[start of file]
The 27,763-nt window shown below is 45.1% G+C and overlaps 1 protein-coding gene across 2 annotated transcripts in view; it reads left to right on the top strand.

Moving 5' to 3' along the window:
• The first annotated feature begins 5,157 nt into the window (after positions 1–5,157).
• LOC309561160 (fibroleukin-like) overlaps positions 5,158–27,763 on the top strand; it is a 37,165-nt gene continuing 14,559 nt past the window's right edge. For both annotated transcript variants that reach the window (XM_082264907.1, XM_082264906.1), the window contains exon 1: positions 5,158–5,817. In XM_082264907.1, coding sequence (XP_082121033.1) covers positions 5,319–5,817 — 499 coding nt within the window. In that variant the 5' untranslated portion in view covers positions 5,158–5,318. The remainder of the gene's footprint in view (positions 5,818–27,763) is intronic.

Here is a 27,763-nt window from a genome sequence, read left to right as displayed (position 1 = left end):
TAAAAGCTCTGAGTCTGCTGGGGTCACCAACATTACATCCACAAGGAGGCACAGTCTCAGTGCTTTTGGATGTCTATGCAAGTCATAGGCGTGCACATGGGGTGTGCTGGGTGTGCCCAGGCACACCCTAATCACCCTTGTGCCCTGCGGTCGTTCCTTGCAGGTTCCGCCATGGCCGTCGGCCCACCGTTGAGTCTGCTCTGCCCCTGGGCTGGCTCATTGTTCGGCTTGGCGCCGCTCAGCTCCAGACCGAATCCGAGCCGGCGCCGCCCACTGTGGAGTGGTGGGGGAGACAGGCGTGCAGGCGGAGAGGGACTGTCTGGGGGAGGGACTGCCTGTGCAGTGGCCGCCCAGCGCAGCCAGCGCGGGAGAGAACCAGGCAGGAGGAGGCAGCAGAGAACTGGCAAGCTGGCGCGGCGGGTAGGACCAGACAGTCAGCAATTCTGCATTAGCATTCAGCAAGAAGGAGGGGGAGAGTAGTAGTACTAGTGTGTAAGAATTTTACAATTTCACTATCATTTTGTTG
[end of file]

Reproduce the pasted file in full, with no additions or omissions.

The 27,763-nt window shown below is 45.1% G+C and overlaps 1 protein-coding gene across 2 annotated transcripts in view; it reads left to right on the top strand.

Moving 5' to 3' along the window:
• The first annotated feature begins 5,157 nt into the window (after positions 1–5,157).
• LOC309561160 (fibroleukin-like) overlaps positions 5,158–27,763 on the top strand; it is a 37,165-nt gene continuing 14,559 nt past the window's right edge. For both annotated transcript variants that reach the window (XM_082264907.1, XM_082264906.1), the window contains exon 1: positions 5,158–5,817. In XM_082264907.1, coding sequence (XP_082121033.1) covers positions 5,319–5,817 — 499 coding nt within the window. In that variant the 5' untranslated portion in view covers positions 5,158–5,318. The remainder of the gene's footprint in view (positions 5,818–27,763) is intronic.

Here is a 27,763-nt window from a genome sequence, read left to right as displayed (position 1 = left end):
TAAAAGCTCTGAGTCTGCTGGGGTCACCAACATTACATCCACAAGGAGGCACAGTCTCAGTGCTTTTGGATGTCTATGCAAGTCATAGGCGTGCACATGGGGTGTGCTGGGTGTGCCCAGGCACACCCTAATCACCCTTGTGCCCTGCGGTCGTTCCTTGCAGGTTCCGCCATGGCCGTCGGCCCACCGTTGAGTCTGCTCTGCCCCTGGGCTGGCTCATTGTTCGGCTTGGCGCCGCTCAGCTCCAGACCGAATCCGAGCCGGCGCCGCCCACTGTGGAGTGGTGGGGGAGACAGGCGTGCAGGCGGAGAGGGACTGTCTGGGGGAGGGACTGCCTGTGCAGTGGCCGCCCAGCGCAGCCAGCGCGGGAGAGAACCAGGCAGGAGGAGGCAGCAGAGAACTGGCAAGCTGGCGCGGCGGGTAGGACCAGACAGTCAGCAATTCTGCATTAGCATTCAGCAAGAAGGAGGGGGAGAGTAGTAGTACTAGTGTGTAAGAATTTTACAATTTCACTATCATTTTGTTG